Photos Colour and Colourised Photos of WW2 & earlier conflicts

He flew 1,404 combat missions and participated in aerial combat on 825 separate occasions.

He was credited with shooting down a total of 352 Allied aircraft: 345 Soviet and seven American while serving with the Luftwaffe.
During the course of his career, Hartmann was forced to crash-land his fighter 16 times due either to mechanical failure or damage received from parts of enemy aircraft he had shot down; he was never shot down by direct enemy action.

View attachment 423122
After the war he flew jets in the American Air Force.
He returned home from Soviet captivity in 1955 and joined the Luftwaffe in 1966. He was trained (in the USA) on US fighter planes. Since the German Army / Luftwaffe used these. But he did not fly "in the American Air Force".
He returned home from Soviet captivity in 1955 and joined the Luftwaffe in 1966. He was trained (in the USA) on US fighter planes. Since the German Army / Luftwaffe used these. But he did not fly "in the American Air Force".
Maybe I could have worded it better, (in/with) I was not claiming he was a US military pilot.
1942, Panzerjager Marder I France. This vehicle belongs to the 15th Infantry Division stationed in France.


Official German designation: 7,5cm PaK40/1 auf Geschützwagen Lorraine Schlepper(f)
Main armament: 7,5 cm PaK 40/1 L/46
Chassis: Tracteur Blindé 37L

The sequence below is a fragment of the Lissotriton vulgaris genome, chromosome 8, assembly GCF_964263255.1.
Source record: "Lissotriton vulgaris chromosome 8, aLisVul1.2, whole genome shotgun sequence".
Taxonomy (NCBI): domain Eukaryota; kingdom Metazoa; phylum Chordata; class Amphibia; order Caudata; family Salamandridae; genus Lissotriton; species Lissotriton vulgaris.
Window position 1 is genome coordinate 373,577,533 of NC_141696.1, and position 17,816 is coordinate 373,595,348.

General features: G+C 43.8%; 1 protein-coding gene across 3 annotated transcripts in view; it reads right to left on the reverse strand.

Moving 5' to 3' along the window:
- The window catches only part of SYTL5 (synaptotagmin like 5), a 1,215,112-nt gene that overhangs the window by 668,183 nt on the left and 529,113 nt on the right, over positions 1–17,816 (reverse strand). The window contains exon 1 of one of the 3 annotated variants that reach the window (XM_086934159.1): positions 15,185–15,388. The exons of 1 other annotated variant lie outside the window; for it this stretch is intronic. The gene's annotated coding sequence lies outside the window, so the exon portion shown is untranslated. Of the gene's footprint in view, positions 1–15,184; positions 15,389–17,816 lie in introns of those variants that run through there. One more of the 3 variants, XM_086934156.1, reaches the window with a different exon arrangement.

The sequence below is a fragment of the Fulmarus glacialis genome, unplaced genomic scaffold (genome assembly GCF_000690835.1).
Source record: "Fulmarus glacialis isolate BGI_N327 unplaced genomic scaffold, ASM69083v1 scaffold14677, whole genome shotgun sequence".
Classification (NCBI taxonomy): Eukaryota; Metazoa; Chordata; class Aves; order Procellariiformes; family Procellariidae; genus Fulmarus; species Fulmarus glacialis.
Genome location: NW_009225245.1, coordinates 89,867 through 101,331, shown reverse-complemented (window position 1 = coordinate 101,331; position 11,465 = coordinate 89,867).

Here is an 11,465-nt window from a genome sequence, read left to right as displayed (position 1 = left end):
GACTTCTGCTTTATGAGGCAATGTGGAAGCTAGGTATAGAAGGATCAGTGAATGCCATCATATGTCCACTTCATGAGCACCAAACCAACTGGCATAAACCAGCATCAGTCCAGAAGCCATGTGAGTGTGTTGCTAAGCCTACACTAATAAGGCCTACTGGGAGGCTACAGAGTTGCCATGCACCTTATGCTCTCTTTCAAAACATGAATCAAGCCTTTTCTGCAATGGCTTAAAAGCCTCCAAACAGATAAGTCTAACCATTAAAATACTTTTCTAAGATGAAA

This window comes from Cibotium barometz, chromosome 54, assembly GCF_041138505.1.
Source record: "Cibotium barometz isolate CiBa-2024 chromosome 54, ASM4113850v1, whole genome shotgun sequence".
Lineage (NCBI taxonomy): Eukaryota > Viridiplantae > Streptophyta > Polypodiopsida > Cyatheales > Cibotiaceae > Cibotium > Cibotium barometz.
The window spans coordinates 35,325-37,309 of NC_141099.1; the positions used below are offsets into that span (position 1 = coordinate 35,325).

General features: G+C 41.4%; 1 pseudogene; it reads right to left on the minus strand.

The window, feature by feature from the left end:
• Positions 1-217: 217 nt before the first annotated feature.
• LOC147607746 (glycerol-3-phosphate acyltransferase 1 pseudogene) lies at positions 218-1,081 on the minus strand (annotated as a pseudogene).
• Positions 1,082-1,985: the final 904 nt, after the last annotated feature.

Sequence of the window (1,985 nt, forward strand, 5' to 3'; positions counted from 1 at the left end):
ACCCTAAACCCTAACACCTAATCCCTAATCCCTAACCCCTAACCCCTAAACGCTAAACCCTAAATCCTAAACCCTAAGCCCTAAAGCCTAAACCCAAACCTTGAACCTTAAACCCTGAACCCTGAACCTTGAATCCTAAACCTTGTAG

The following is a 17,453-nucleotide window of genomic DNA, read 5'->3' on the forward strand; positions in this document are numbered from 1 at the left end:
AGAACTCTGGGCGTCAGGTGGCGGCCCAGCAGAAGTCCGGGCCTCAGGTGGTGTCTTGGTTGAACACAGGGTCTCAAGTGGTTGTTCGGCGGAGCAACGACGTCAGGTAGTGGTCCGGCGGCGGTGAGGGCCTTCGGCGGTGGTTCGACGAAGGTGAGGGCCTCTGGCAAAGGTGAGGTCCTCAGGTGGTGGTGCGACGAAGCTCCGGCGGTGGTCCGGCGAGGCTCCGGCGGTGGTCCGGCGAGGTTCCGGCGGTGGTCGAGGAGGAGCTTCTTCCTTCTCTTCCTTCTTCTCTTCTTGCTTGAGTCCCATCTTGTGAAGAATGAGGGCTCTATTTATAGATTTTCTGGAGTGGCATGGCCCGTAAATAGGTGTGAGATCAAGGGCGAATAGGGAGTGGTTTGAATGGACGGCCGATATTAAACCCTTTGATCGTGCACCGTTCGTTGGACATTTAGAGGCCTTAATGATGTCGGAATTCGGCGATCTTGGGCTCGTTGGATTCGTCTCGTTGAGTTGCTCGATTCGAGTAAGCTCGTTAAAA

Ordnance inventory designation: Sd.Kfz.135
Armoured Fighting Vehicle Type: tank destroyer
During late June 1942, the German High Command (Oberkommando des Heeres – OKH) predicted that at least 20 Marder Is would be ready for operational field test trials by the end of July 1942. Two Panzer Divisions, the 14th and 16th, were initially chosen for this purpose. In July, the OKH decided that the first Marder I were instead to be given to the 15th, 17th, 106th and 167th Infantry Divisions and to the 26th Panzer Division once they were available in sufficient numbers.
37 years old cdr Tadeusz Gorazdowski, the Commanding Officer of the Polish Navy destroyer ORP Piorun, at work on his typewriter on the bridge, July 1944.

Battle of Kaimakchalan - Florina. A Serbian sentry in a front line trench. Balkan Front, September, 1916.


(note the French Berthier rifles)
(Photo source - © IWM Q 32330)
Colourised by Doug
The Commanding Officer, Lieut Cdr Bolesław Romanowski, (centre) with his officers and men on board the Polish Navy ORP Dzik beneath their Jolly Roger success flag.

26 February 1918
British soldiers helping Father Leon Peulmeule, the temporary curate of Armentieres, to remove statues and relics from the Church of Saint Vaast which has been damaged by shell fire. Armentieres.


(Photo source - © IWM Q 8544)
McLellan, David (Second Lieutenant) (Photographer)
Colourised by Doug
Members of the 'French Squadron SAS' (1ere Compagnie de Chasseurs Parachutistes) during the link-up between advanced units of the 1st and 8th armies in Tunisia, January 1943.

The French SAS squadron were the first of a range of units 'acquired' by Major Stirling as the SAS expanded and here members pose for the cameraman. Colourised by Paul Reynolds.

Martin B-26 Marauder​

The Martin B-26 Marauder is an American twin-engined medium bomber that saw extensive service during World War II. The B-26 was built at two locations: Baltimore, Maryland, and Omaha, Nebraska, by the Glenn L. Martin Company.